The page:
As I waited impatiently for a callback, an hour had passed, and still nothing from my cardiologist.
I wanted to avoid bringing this issue into the weekend, where I might not have a choice about the ER. I decided to go to a walk-in clinic. At the very least, I should get an EKG. I admit I was slightly in my feelings when I didn’t hear back from my cardiologist.
When I reached the Walk-in clinic, seeing a doctor didn’t take long. Luckily, the walk-in clinic is an affiliate of Yale; the doctor could see my medical history. She understood my cardiac concerns. She also understood my thoughts on Costochondritis. I explained what had been going on and what I had done to try and make myself feel better.
She examined me, and then the nurse attempted to give me an EKG.
I say attempted because the nurse had difficulty with the EKG machine; she had to replace the leads repeatedly, and still, nothing. Malfunction!
I might have to go to the ER; that is what I thought as I quietly laid on the examining table. The doctor made several phone calls looking for the cause to the problem, but no one had an answer.
It was a blessing when the nurse walked by me, touching one of the leads on my leg; the EKG machine finally connected to the leads. The doctor and nurse hurried to record and print before they lost connection.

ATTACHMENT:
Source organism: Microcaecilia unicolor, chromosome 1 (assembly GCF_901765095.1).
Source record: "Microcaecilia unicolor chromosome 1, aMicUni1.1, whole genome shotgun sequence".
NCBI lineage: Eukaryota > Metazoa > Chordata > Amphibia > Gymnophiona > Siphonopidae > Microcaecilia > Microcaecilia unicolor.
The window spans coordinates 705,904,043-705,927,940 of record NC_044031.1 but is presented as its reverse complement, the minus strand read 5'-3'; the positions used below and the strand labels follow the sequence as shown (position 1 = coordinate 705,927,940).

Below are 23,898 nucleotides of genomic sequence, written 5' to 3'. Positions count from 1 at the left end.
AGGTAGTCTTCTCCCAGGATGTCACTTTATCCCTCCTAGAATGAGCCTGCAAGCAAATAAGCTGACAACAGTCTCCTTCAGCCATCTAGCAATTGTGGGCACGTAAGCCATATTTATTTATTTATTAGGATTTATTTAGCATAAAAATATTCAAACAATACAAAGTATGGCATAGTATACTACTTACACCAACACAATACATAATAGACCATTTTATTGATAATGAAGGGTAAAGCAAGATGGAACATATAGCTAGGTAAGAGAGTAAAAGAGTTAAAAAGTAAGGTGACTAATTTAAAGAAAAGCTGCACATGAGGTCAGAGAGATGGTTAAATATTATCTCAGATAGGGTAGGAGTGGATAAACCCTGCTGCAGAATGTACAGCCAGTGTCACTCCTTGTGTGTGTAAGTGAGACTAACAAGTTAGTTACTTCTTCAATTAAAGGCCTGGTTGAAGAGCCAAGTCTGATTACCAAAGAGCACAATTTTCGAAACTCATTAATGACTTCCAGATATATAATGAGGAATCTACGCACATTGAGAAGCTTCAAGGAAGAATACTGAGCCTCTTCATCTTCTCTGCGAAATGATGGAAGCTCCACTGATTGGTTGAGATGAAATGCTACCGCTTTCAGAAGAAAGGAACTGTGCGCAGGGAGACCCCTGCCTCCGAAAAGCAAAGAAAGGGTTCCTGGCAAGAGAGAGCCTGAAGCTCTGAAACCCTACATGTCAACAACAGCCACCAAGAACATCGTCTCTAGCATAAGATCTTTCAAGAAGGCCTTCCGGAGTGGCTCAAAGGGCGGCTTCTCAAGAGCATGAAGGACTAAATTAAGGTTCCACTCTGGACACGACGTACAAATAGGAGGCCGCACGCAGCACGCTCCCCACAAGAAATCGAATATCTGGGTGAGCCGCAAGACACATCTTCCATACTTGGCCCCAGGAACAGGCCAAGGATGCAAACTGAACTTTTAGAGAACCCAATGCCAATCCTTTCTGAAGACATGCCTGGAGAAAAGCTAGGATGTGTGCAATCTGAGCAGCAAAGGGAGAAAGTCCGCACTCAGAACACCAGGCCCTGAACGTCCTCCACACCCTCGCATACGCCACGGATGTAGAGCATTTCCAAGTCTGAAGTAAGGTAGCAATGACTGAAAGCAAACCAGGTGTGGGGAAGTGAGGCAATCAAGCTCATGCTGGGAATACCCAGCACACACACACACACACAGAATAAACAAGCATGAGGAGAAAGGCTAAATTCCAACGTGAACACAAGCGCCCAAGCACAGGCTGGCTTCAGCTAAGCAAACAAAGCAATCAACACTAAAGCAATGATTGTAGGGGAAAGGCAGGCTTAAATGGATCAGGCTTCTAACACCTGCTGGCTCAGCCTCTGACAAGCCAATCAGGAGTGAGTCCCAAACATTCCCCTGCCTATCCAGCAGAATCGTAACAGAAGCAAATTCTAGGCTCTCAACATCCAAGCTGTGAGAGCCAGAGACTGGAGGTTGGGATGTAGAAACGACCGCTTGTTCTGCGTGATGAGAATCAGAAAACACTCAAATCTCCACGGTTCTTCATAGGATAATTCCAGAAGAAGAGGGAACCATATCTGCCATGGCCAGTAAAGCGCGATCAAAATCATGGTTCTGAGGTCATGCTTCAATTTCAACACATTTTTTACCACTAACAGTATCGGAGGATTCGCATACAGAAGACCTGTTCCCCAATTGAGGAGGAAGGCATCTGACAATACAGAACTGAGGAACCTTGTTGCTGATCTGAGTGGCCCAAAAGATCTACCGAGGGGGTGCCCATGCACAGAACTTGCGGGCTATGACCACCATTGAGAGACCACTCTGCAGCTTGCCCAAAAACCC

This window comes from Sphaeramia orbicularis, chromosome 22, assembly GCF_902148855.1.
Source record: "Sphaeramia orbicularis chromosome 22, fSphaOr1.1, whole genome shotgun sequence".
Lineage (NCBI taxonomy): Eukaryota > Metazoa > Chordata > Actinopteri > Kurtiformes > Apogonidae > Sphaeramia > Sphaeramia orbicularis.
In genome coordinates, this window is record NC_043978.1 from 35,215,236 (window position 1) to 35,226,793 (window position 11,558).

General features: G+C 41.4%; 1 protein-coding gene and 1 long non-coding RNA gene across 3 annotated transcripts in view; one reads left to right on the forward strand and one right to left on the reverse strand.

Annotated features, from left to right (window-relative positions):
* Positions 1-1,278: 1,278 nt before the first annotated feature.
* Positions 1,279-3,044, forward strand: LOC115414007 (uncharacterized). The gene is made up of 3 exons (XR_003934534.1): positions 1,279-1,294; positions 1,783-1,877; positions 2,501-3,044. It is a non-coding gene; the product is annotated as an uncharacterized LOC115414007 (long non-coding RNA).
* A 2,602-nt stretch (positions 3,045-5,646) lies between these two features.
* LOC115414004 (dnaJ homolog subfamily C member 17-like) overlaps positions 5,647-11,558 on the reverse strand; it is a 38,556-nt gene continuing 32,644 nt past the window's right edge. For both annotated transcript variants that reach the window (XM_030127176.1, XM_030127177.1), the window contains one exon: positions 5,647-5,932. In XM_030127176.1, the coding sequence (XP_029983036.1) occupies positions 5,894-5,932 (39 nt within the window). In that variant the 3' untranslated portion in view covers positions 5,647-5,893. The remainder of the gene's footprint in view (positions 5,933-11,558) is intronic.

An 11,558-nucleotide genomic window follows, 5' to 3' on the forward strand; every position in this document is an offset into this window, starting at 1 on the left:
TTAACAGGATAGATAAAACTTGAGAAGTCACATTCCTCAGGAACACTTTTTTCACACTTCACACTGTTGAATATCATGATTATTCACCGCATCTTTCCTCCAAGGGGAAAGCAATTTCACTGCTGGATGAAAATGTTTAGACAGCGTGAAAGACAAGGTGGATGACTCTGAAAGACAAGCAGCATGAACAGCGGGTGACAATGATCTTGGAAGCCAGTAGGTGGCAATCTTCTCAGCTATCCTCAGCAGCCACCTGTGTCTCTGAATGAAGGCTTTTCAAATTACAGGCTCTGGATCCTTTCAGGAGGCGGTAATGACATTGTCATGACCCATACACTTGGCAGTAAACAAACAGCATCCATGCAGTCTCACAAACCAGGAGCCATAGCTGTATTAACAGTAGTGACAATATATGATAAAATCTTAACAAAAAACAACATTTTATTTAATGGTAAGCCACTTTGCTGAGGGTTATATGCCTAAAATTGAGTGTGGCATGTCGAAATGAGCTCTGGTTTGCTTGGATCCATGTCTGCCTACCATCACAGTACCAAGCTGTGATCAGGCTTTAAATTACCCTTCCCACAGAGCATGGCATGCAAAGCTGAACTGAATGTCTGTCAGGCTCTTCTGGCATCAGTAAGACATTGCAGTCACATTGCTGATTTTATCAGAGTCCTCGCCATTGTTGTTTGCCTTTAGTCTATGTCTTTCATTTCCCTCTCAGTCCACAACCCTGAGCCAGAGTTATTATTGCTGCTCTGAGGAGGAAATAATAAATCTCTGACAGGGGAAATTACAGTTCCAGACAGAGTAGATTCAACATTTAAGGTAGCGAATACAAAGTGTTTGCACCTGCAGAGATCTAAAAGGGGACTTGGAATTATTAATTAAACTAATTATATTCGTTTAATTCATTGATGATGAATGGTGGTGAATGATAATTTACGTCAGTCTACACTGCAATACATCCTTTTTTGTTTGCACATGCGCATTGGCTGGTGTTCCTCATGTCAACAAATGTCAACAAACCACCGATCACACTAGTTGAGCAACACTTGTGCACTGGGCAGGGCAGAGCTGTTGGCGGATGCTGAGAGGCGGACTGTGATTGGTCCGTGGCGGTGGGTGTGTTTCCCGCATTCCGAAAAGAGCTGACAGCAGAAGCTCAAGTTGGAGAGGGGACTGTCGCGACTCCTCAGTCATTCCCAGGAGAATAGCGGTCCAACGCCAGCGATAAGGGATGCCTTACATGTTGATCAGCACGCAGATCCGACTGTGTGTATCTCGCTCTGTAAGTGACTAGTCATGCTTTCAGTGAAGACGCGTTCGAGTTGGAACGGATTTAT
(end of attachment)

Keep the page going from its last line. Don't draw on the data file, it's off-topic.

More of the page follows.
To say I was relieved would be an understatement. I was relieved that the EKG machine was functioning and thankful when the doctor told me the results of the EKG. Thank you!
Of course, the EKG results were good; I knew it the whole time (lol). After she gave me the results, we had to deal with the possibility that I had Costochondritis. After we talked little more the doctor gave me a prescription for steroids and suggested I go to the ER if I felt worse. I guess the point of my story is that it is definitely better to be safe than sorry.